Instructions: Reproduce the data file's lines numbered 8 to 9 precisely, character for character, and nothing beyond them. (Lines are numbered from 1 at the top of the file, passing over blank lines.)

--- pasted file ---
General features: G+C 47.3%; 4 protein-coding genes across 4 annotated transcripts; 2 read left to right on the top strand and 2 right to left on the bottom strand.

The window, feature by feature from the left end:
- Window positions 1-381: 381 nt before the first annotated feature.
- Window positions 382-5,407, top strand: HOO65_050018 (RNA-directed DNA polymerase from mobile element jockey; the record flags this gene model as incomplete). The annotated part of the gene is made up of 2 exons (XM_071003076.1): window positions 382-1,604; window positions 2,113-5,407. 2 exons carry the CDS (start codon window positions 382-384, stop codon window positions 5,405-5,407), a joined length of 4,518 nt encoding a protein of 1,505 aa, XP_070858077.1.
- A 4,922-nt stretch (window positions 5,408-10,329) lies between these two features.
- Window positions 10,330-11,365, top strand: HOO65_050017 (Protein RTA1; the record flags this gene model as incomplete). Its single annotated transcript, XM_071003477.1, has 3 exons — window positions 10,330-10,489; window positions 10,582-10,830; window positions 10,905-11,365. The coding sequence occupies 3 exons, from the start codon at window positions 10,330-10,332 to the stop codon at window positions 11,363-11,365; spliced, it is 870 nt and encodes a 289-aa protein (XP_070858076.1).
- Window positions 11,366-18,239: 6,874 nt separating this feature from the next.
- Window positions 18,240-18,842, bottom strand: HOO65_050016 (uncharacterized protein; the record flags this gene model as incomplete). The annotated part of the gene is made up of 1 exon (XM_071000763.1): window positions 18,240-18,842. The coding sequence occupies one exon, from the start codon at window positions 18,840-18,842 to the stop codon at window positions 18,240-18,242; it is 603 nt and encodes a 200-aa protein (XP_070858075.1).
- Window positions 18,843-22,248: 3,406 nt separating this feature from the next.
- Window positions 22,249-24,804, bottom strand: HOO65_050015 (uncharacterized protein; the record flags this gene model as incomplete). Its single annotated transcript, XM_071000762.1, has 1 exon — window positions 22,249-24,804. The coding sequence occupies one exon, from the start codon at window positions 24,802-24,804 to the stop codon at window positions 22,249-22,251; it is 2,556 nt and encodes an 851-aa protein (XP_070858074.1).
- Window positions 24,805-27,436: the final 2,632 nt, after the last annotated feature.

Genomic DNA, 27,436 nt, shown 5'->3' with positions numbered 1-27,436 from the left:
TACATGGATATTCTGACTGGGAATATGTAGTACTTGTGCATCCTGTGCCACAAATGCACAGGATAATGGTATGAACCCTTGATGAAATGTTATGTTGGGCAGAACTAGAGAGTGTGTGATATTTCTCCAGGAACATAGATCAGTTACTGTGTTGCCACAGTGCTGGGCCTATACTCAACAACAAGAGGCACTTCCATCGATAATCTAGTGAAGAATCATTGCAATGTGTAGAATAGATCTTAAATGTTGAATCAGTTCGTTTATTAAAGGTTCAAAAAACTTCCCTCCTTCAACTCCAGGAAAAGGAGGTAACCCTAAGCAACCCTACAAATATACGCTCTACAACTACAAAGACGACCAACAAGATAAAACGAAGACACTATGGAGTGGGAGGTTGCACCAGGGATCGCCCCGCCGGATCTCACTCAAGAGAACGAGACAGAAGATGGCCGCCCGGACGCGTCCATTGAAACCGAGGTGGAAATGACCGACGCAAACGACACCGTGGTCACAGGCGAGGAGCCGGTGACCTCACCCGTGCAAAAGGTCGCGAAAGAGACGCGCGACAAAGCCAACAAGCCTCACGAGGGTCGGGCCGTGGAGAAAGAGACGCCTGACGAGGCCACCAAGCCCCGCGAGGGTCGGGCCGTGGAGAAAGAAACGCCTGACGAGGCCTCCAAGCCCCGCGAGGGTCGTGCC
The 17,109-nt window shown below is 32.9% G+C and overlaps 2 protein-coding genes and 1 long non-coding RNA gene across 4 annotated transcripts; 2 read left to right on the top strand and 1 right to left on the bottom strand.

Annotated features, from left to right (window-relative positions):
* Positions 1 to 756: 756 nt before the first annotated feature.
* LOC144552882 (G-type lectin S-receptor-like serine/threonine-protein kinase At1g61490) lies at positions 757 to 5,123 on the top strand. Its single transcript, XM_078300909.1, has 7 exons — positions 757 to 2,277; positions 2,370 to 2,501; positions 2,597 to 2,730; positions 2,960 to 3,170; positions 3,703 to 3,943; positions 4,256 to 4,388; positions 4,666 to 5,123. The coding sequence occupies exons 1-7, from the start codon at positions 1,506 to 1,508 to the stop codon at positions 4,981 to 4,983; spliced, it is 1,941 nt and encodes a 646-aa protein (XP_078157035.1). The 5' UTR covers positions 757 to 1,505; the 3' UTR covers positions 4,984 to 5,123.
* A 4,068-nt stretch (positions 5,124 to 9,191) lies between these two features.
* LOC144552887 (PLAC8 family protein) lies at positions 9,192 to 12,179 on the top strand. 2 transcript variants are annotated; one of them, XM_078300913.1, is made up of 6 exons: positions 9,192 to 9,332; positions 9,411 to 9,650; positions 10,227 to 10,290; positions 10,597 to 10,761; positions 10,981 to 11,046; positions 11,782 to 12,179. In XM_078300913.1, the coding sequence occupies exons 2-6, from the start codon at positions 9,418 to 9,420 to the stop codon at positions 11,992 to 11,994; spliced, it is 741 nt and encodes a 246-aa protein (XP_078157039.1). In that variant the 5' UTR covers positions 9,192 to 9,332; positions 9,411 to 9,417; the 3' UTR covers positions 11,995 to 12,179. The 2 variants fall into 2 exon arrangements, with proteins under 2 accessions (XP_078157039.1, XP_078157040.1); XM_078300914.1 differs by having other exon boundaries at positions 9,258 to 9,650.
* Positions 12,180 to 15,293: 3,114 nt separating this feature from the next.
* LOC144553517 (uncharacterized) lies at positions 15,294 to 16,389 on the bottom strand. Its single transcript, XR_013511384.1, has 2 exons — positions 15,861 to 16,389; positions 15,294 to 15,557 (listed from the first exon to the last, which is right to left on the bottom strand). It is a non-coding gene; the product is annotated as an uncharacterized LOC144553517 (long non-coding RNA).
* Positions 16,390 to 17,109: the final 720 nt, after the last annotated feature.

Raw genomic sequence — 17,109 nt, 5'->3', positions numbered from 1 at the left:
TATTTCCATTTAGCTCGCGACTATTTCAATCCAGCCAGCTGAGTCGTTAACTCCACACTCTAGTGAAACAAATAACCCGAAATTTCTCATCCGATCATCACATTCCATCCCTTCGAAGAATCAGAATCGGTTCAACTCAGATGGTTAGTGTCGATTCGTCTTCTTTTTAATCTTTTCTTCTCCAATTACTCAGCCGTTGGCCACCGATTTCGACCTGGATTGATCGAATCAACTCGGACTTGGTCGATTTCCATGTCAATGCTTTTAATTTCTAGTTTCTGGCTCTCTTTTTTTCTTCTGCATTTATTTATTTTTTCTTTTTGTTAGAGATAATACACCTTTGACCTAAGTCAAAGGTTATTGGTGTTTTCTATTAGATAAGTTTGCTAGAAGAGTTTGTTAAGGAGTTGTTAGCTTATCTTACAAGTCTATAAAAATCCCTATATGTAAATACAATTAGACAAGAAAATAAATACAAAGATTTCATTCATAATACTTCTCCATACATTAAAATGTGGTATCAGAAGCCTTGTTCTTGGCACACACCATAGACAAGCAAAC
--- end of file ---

- Window positions 18,240-18,842, bottom strand: HOO65_050016 (uncharacterized protein; the record flags this gene model as incomplete). The annotated part of the gene is made up of 1 exon (XM_071000763.1): window positions 18,240-18,842. The coding sequence occupies one exon, from the start codon at window positions 18,840-18,842 to the stop codon at window positions 18,240-18,242; it is 603 nt and encodes a 200-aa protein (XP_070858075.1).
- Window positions 18,843-22,248: 3,406 nt separating this feature from the next.